French Prime Minister Elisabeth Borne said Tuesday that Covid-19 tests for travellers arriving from China would continue despite protests from Beijing.
"I think we're performing our duty in protecting French people by asking for tests," Borne told franceinfo radio when asked about China's reaction.
"We're doing it while respecting the rules of the World Health Organisation and we will continue to do it," she added.
Since Sunday, travellers from China arriving in France must wear a mask and be prepared to submit to a test on arrival, which are being done at random.
From Thursday, all travellers will be required to present a negative PCR or antigen test undertaken less than 48 hours before their flight.
Frequently Asked Questions
A vaccine works by mimicking a natural infection. A vaccine not only induces immune response to protect people from any future COVID-19 infection, but also helps quickly build herd immunity to put an end to the pandemic. Herd immunity occurs when a sufficient percentage of a population becomes immune to a disease, making the spread of disease from person to person unlikely. The good news is that SARS-CoV-2 virus has been fairly stable, which increases the viability of a vaccine.
There are broadly four types of vaccine — one, a vaccine based on the whole virus (this could be either inactivated, or an attenuated [weakened] virus vaccine); two, a non-replicating viral vector vaccine that uses a benign virus as vector that carries the antigen of SARS-CoV; three, nucleic-acid vaccines that have genetic material like DNA and RNA of antigens like spike protein given to a person, helping human cells decode genetic material and produce the vaccine; and four, protein subunit vaccine wherein the recombinant proteins of SARS-COV-2 along with an adjuvant (booster) is given as a vaccine.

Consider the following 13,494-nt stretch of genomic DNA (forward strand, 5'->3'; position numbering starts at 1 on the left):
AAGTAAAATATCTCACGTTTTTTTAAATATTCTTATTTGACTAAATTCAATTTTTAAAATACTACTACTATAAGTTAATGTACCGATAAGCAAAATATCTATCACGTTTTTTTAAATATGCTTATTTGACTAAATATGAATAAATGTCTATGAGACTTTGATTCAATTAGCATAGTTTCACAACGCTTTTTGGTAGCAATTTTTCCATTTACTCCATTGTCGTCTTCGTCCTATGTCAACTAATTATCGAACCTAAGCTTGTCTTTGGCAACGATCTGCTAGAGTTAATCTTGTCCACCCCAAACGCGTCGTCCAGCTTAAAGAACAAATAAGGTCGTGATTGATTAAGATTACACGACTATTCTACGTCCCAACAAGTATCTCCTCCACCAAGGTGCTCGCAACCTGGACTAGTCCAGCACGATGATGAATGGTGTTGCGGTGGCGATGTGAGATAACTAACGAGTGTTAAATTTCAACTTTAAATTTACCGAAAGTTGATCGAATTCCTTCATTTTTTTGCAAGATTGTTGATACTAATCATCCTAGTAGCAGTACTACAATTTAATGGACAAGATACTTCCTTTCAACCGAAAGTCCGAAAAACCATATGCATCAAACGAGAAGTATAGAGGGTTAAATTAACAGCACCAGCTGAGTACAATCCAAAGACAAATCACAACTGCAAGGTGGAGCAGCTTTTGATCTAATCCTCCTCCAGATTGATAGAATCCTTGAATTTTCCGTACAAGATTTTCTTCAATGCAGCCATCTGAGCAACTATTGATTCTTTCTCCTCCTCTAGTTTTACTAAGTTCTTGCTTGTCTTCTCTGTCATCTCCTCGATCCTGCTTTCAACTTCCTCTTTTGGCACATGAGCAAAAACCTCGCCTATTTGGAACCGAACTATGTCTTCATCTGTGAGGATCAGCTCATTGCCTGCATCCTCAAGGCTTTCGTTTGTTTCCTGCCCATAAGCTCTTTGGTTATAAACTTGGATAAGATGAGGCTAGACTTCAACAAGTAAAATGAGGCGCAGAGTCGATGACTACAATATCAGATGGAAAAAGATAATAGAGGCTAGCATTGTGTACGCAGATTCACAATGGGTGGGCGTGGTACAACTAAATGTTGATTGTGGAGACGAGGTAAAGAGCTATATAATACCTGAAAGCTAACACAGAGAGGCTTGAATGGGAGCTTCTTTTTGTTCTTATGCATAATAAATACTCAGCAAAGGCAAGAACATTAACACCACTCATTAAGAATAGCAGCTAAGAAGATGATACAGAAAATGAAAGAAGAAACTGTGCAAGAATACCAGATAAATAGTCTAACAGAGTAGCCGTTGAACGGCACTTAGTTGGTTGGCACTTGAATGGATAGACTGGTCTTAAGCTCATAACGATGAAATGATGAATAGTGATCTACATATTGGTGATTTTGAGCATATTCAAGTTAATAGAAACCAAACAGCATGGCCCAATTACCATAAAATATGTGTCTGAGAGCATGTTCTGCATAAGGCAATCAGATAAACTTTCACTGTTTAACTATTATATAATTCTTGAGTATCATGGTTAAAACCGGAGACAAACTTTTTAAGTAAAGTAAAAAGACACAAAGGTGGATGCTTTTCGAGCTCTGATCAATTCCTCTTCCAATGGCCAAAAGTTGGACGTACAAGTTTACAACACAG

Vaccine development is a long, complex process. Unlike drugs that are given to people with a diseased, vaccines are given to healthy people and also vulnerable sections such as children, pregnant women and the elderly. So rigorous tests are compulsory. History says that the fastest time it took to develop a vaccine is five years, but it usually takes double or sometimes triple that time.
French authorities have described the testing regime as a means of tracking variants that might be spreading in China since the country lifted its strict Covid-19 restrictions.
"Our objective -- and all the scientists agree on this point -- is to follow the evolution of the virus and that's what we've been doing since Sunday," Borne said.
European nations are seeking to coordinate their responses, with France, Italy and Britain testing arrivals while other states such as Germany have no restrictions.